2. Things I like to hear “The vomiting/diarrhea just started.”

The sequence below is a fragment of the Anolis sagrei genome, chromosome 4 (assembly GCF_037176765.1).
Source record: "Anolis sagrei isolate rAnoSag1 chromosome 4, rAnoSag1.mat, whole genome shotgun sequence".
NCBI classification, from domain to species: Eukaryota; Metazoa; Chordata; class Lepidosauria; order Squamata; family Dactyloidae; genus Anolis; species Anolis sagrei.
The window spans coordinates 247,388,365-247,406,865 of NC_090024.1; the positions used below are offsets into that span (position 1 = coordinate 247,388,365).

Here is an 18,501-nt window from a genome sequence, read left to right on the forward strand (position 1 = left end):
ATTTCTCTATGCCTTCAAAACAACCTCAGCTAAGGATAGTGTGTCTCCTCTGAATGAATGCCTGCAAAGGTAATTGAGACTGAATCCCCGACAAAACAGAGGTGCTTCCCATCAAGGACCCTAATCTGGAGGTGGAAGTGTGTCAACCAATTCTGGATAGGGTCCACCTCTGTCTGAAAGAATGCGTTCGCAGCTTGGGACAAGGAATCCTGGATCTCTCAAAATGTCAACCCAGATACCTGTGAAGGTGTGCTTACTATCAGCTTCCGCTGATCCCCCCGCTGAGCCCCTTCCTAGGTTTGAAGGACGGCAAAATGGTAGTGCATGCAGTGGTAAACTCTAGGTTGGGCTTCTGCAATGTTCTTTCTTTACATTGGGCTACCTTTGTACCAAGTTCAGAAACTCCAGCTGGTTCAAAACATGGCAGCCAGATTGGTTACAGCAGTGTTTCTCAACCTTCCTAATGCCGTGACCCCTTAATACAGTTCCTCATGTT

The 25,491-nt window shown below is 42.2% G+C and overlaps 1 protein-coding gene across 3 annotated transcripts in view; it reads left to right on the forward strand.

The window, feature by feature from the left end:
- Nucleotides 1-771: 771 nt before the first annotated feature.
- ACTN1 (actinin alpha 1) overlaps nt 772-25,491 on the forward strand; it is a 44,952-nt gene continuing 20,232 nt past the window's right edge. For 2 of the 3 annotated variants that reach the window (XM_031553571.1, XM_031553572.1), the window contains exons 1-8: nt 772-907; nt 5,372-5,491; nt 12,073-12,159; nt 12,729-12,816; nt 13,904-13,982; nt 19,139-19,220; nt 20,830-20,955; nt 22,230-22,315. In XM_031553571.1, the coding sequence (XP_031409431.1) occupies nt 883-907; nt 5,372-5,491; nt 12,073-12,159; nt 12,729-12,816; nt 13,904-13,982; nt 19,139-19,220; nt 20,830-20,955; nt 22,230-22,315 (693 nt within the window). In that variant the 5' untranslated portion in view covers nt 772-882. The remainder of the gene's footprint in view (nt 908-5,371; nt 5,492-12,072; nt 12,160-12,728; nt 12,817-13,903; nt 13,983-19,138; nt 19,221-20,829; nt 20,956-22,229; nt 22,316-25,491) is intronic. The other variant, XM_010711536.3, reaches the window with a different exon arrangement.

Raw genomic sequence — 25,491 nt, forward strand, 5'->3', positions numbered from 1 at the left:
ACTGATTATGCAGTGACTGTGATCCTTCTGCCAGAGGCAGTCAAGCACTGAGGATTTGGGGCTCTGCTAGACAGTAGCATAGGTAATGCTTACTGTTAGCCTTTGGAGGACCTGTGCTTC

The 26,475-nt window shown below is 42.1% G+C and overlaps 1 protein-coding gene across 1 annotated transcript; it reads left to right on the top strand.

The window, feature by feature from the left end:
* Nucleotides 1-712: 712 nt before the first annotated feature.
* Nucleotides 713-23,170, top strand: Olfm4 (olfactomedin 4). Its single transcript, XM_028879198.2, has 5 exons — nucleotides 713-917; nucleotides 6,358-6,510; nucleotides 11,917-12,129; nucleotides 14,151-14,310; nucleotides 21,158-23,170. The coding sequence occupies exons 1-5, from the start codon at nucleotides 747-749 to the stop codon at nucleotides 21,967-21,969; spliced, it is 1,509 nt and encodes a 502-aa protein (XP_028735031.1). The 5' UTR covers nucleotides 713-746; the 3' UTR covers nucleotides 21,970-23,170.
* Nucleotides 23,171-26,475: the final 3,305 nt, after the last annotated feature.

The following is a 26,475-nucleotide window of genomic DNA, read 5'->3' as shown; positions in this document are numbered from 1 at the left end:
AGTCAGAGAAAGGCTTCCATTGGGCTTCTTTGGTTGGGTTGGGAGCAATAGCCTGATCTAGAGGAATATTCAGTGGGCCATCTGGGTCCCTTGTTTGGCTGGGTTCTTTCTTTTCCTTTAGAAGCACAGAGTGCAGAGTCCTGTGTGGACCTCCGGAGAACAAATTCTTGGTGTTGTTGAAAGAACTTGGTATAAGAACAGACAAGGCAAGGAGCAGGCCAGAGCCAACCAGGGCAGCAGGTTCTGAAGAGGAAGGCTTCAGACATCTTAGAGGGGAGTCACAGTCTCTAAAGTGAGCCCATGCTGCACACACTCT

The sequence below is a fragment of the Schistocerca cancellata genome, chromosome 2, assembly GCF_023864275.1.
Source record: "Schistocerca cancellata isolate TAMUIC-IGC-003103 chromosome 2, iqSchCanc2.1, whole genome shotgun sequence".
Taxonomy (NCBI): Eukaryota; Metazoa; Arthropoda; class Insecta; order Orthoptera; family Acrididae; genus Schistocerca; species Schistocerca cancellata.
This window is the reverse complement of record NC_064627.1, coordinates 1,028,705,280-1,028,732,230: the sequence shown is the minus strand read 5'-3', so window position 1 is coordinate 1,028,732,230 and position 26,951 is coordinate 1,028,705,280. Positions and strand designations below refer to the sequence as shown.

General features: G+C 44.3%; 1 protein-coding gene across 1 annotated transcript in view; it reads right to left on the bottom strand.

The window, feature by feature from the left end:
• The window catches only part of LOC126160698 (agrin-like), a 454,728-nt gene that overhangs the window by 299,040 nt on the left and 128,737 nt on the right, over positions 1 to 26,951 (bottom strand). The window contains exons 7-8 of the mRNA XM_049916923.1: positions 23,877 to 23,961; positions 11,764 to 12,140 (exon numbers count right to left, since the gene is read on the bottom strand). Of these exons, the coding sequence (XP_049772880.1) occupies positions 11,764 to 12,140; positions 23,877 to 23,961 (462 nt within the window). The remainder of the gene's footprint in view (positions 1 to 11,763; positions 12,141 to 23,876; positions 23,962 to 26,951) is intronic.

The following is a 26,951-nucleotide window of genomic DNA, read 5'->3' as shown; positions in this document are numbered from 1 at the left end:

As a general rule, people don’t want to hear about vomiting or diarrhea, it just isn’t a topic that is usually discussed. Unfortunately, at work I hear about vomiting and diarrhea a lot. It’s one of the most come reasons a patient comes in. When a client tells me there pet has been vomiting/having diarrhea my first question will be ” has there been any blood in it?” but my second question will be, ” how long as your pet been vomiting/having diarrhea?” Too many times the reply to my second question is that it has been going on for a week or two if not longer. Would you let yourself or your child vomit for over a week before seeking professional help? Pets do on occasion vomit or have loose stools without there being any alarm. I know if I brought my cat to see a vet every time she threw up, she would be in there a lot. I’ve long ago learned the sound of one of my pets about to vomit, and my first response is to rush them outside so I don’t have to clean up any puke. However, my pets don’t regularly or daily vomit. If they did, I would see help right away. One of the most immediate concerns with vomiting/diarrhea is dehydration. If your pet is vomiting or having diarrhea several times a day, please seek out medical help. I’ve seen too many pets come in for vomiting/diarrhea for over a week with significant weight loss. I can’t stress this enough, please call your veterinarian.